My daughter is going to a concert without me. Here are my rules...
Like many families the shock and horror of what happened in Manchester, UK at the Ariana Grande show have dominated conversation in our house. We are music fans and concert goers and this senseless attack hit us hard. The images of mostly teenage girls running, injured and scared while their parents were frantic, are devastating. So we talk. We talk not only about the news as it comes in, but also about “now what?”
My daughter, Hannah, and I want a share a bit about what those conversations are like.
Eric: My first inclination is that you’re not going to a show without me. Ever. Like never. But that’s really not possible. Or likely. Or fair. Or right. I know that going to shows with your friends, at your age, is the best. I remember those shows. So we have to figure it out.
Hannah: I’m going to a show with my friend in a couple of weeks. We only bought two tickets. Let’s figure it out.
And so we came up with a plan, an action plan. We’re calling it “14 ways your 14-year-old daughter can go to show with her 14-year-old friend”. If you have things to add to it, we don’t mind if you change the title.
- My parents are putting a data plan on my phone so that I don’t have to rely on access to Wifi if I need it to reach them.
- I’ll keep a fully-charged extra battery (and cord) in my purse.
- We will have a confirmed meeting place inside the venue where my parents can access without a ticket.
- We will have a secondary meeting place outside the venue in case of emergency.
- We’re going to look at a map of the venue and we will choose and use venue entrances that are not the “main” ones because it will be less crowded and easier to meet up.
- I will keep a contact card with emergency contact information inside my iPhone case and An ID card with my name and contact information for my parents will be in my pocket or purse in case I lose my phone. At 14, I don’t have a driver’s licence.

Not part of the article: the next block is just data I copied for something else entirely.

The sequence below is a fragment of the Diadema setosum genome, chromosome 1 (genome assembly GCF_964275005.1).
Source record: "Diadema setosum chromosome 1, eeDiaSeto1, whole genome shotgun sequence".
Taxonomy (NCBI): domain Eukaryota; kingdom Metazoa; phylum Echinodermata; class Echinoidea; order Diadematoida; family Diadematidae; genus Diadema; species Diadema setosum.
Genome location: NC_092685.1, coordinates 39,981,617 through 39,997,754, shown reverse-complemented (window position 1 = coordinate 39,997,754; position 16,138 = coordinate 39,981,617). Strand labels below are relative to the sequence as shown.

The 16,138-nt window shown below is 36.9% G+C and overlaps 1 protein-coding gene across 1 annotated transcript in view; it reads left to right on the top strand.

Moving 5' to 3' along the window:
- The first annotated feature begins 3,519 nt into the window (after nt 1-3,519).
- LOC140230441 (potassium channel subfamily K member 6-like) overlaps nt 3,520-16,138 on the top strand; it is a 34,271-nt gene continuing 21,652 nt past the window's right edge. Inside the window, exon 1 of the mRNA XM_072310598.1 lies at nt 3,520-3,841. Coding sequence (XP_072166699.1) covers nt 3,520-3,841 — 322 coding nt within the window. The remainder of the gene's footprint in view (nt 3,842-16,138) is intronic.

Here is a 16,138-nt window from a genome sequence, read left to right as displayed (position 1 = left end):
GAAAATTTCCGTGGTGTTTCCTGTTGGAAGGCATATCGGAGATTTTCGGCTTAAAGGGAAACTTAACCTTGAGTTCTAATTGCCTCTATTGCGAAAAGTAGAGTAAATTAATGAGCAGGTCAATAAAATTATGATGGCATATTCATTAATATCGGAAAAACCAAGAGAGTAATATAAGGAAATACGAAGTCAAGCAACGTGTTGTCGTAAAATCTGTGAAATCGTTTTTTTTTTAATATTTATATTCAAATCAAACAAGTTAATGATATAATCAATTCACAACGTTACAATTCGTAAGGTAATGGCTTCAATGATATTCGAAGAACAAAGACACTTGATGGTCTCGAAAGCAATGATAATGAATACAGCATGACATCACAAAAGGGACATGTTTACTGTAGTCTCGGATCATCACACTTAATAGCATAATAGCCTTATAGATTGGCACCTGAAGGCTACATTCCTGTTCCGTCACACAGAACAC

- I will make sure that I have phone numbers in my contacts for all of my family (ie. grandparents, aunts and uncles, etc.).
- My parents will have the phone numbers for my friend that I’m going to the show with and their parents and vice versa.
- I will always have a 20-dollar bill for emergency ONLY in my purse. (A concert t-shirt is not an emergency, says my Dad. But looking at his t-shirt collection, you would think otherwise.).
- We will hang back in our seats after the show ends and let the crowd thin out a bit. Even 10 minutes will be thousands of people less leaving at the same time.
- My parents will be having dinner across the street and I’ll know where they are. 5 minutes away.
- We will stick together. When one of us goes to the bathroom or to get a drink, we both go. Always. No exceptions.
- We will check in throughout the show – the first time will be when I get to my seat and again when the show is over.
- I will ask venue staff if I need help or directions.
A P.S. from Eric (aka Dad):
And because I have the benefit of having more concert-going experience and knowledge than most, there a couple of things that I want to add, as a parent:
- Many venues for shows that are attended by this age group have designated spaces inside for parents/guardians to hang out. If the venue has this, I’m there.
- I will only buy her tickets for seats – not general admission or floors. In a chaotic situation, that space could get dangerous and I know that she’s safer in a seat in the stands. Picture it, you know what I mean.
- Because I’m sometimes on social media, I might follow the tweets from reporters who are live-tweeting the show. Just keeping an eye it.
This is what feels right for us, for now. It could change. We’ve all seen how fast our comfort zones can change. Only you know, what yours is and it will be right for you.
With love and strength to Manchester, Ariana Grande and her team.
Hannah and Eric Alper
From TulsaKids: Read more by Eric Alper at www.theericalper.com